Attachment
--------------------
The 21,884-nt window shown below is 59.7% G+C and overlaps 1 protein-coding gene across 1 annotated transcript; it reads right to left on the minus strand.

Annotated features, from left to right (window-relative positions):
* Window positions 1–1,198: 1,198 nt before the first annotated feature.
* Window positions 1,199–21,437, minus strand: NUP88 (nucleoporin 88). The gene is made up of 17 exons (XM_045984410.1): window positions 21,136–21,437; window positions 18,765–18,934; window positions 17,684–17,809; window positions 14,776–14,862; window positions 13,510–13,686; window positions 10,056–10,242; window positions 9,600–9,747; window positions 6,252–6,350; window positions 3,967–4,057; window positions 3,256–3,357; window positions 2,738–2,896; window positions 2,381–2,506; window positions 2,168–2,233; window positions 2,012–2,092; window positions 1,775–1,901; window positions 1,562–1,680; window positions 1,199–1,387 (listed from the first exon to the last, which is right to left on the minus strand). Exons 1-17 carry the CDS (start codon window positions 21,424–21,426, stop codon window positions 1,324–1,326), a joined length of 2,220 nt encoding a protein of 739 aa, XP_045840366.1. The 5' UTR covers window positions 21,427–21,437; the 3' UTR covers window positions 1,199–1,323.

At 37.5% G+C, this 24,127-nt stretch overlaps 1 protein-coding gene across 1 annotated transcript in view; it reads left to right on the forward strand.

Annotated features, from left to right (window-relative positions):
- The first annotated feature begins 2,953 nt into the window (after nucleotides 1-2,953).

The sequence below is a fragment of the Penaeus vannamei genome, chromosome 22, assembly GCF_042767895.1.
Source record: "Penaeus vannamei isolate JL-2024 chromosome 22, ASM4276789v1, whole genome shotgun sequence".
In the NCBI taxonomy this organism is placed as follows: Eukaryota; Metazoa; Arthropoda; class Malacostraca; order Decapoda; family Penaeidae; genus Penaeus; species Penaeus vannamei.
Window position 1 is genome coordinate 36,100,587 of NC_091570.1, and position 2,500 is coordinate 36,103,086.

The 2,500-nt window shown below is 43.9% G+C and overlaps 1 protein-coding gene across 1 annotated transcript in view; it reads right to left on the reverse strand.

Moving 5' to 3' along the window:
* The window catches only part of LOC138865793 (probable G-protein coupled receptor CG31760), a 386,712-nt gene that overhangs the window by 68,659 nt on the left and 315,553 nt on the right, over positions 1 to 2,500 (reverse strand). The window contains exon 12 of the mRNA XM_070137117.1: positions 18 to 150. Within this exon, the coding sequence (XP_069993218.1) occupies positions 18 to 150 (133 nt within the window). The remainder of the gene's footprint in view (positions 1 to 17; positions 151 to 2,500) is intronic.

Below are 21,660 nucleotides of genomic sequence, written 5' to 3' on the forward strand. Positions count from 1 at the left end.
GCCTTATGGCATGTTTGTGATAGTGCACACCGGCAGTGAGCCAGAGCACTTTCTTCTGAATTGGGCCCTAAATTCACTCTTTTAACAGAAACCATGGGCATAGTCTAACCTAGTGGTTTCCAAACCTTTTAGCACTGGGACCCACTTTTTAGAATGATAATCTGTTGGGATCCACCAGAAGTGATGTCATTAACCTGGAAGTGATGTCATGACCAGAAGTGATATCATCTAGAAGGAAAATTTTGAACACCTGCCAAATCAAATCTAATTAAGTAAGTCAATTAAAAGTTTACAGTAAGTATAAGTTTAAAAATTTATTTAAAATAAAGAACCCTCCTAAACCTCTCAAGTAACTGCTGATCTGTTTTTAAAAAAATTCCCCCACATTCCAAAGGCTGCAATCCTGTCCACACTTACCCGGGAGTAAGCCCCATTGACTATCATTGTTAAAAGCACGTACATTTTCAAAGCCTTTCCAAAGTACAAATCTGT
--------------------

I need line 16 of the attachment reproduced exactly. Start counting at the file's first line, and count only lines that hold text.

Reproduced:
GCCTTATGGCATGTTTGTGATAGTGCACACCGGCAGTGAGCCAGAGCACTTTCTTCTGAATTGGGCCCTAAATTCACTCTTTTAACAGAAACCATGGGCATAGTCTAACCTAGTGGTTTCCAAACCTTTTAGCACTGGGACCCACTTTTTAGAATGATAATCTGTTGGGATCCACCAGAAGTGATGTCATTAACCTGGAAGTGATGTCATGACCAGAAGTGATATCATCTAGAAGGAAAATTTTGAACACCTGCCAAATCAAATCTAATTAAGTAAGTCAATTAAAAGTTTACAGTAAGTATAAGTTTAAAAATTTATTTAAAATAAAGAACCCTCCTAAACCTCTCAAGTAACTGCTGATCTGTTTTTAAAAAAATTCCCCCACATTCCAAAGGCTGCAATCCTGTCCACACTTACCCGGGAGTAAGCCCCATTGACTATCATTGTTAAAAGCACGTACATTTTCAAAGCCTTTCCAAAGTACAAATCTGT